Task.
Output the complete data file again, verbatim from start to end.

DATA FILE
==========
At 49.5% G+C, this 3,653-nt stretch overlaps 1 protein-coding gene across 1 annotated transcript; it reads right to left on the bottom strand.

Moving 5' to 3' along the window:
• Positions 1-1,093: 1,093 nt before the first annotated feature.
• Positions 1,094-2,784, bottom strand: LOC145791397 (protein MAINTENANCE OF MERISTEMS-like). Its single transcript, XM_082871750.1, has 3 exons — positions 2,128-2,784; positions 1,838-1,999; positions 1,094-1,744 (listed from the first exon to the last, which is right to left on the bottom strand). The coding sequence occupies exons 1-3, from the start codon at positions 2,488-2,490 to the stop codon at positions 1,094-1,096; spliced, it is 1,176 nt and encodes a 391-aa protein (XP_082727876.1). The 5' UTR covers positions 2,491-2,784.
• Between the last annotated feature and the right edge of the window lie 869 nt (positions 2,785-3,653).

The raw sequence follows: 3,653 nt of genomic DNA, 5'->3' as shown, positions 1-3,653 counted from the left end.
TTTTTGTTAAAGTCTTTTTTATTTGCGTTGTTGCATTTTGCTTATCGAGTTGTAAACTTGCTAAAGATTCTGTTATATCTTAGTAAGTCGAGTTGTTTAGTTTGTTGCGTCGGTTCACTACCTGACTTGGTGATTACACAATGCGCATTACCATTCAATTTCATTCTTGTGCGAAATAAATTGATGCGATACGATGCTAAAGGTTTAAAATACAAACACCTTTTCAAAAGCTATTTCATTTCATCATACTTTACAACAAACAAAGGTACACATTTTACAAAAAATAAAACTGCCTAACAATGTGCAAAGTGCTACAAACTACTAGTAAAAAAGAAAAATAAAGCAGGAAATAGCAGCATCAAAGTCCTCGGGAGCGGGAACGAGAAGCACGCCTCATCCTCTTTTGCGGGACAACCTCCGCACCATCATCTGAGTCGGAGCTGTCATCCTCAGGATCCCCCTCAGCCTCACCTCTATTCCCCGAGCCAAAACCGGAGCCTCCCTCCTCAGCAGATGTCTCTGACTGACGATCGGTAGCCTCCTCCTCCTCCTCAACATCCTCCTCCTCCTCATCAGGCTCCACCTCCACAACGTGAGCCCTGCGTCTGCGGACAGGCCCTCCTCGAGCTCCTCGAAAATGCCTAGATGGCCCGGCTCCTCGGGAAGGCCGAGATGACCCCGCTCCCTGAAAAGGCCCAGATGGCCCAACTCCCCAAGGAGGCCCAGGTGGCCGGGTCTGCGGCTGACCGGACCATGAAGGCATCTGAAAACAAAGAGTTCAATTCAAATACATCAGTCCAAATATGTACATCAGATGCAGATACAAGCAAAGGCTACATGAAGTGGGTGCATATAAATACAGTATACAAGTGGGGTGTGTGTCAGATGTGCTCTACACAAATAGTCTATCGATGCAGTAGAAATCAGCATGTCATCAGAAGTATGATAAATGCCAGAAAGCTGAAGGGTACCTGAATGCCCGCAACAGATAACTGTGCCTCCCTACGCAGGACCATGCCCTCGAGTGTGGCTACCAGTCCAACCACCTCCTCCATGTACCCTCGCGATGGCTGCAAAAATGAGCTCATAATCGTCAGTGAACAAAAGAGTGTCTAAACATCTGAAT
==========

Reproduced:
At 49.5% G+C, this 3,653-nt stretch overlaps 1 protein-coding gene across 1 annotated transcript; it reads right to left on the bottom strand.

Moving 5' to 3' along the window:
• Positions 1-1,093: 1,093 nt before the first annotated feature.
• Positions 1,094-2,784, bottom strand: LOC145791397 (protein MAINTENANCE OF MERISTEMS-like). Its single transcript, XM_082871750.1, has 3 exons — positions 2,128-2,784; positions 1,838-1,999; positions 1,094-1,744 (listed from the first exon to the last, which is right to left on the bottom strand). The coding sequence occupies exons 1-3, from the start codon at positions 2,488-2,490 to the stop codon at positions 1,094-1,096; spliced, it is 1,176 nt and encodes a 391-aa protein (XP_082727876.1). The 5' UTR covers positions 2,491-2,784.
• Between the last annotated feature and the right edge of the window lie 869 nt (positions 2,785-3,653).

The raw sequence follows: 3,653 nt of genomic DNA, 5'->3' as shown, positions 1-3,653 counted from the left end.
TTTTTGTTAAAGTCTTTTTTATTTGCGTTGTTGCATTTTGCTTATCGAGTTGTAAACTTGCTAAAGATTCTGTTATATCTTAGTAAGTCGAGTTGTTTAGTTTGTTGCGTCGGTTCACTACCTGACTTGGTGATTACACAATGCGCATTACCATTCAATTTCATTCTTGTGCGAAATAAATTGATGCGATACGATGCTAAAGGTTTAAAATACAAACACCTTTTCAAAAGCTATTTCATTTCATCATACTTTACAACAAACAAAGGTACACATTTTACAAAAAATAAAACTGCCTAACAATGTGCAAAGTGCTACAAACTACTAGTAAAAAAGAAAAATAAAGCAGGAAATAGCAGCATCAAAGTCCTCGGGAGCGGGAACGAGAAGCACGCCTCATCCTCTTTTGCGGGACAACCTCCGCACCATCATCTGAGTCGGAGCTGTCATCCTCAGGATCCCCCTCAGCCTCACCTCTATTCCCCGAGCCAAAACCGGAGCCTCCCTCCTCAGCAGATGTCTCTGACTGACGATCGGTAGCCTCCTCCTCCTCCTCAACATCCTCCTCCTCCTCATCAGGCTCCACCTCCACAACGTGAGCCCTGCGTCTGCGGACAGGCCCTCCTCGAGCTCCTCGAAAATGCCTAGATGGCCCGGCTCCTCGGGAAGGCCGAGATGACCCCGCTCCCTGAAAAGGCCCAGATGGCCCAACTCCCCAAGGAGGCCCAGGTGGCCGGGTCTGCGGCTGACCGGACCATGAAGGCATCTGAAAACAAAGAGTTCAATTCAAATACATCAGTCCAAATATGTACATCAGATGCAGATACAAGCAAAGGCTACATGAAGTGGGTGCATATAAATACAGTATACAAGTGGGGTGTGTGTCAGATGTGCTCTACACAAATAGTCTATCGATGCAGTAGAAATCAGCATGTCATCAGAAGTATGATAAATGCCAGAAAGCTGAAGGGTACCTGAATGCCCGCAACAGATAACTGTGCCTCCCTACGCAGGACCATGCCCTCGAGTGTGGCTACCAGTCCAACCACCTCCTCCATGTACCCTCGCGATGGCTGCAAAAATGAGCTCATAATCGTCAGTGAACAAAAGAGTGTCTAAACATCTGAAT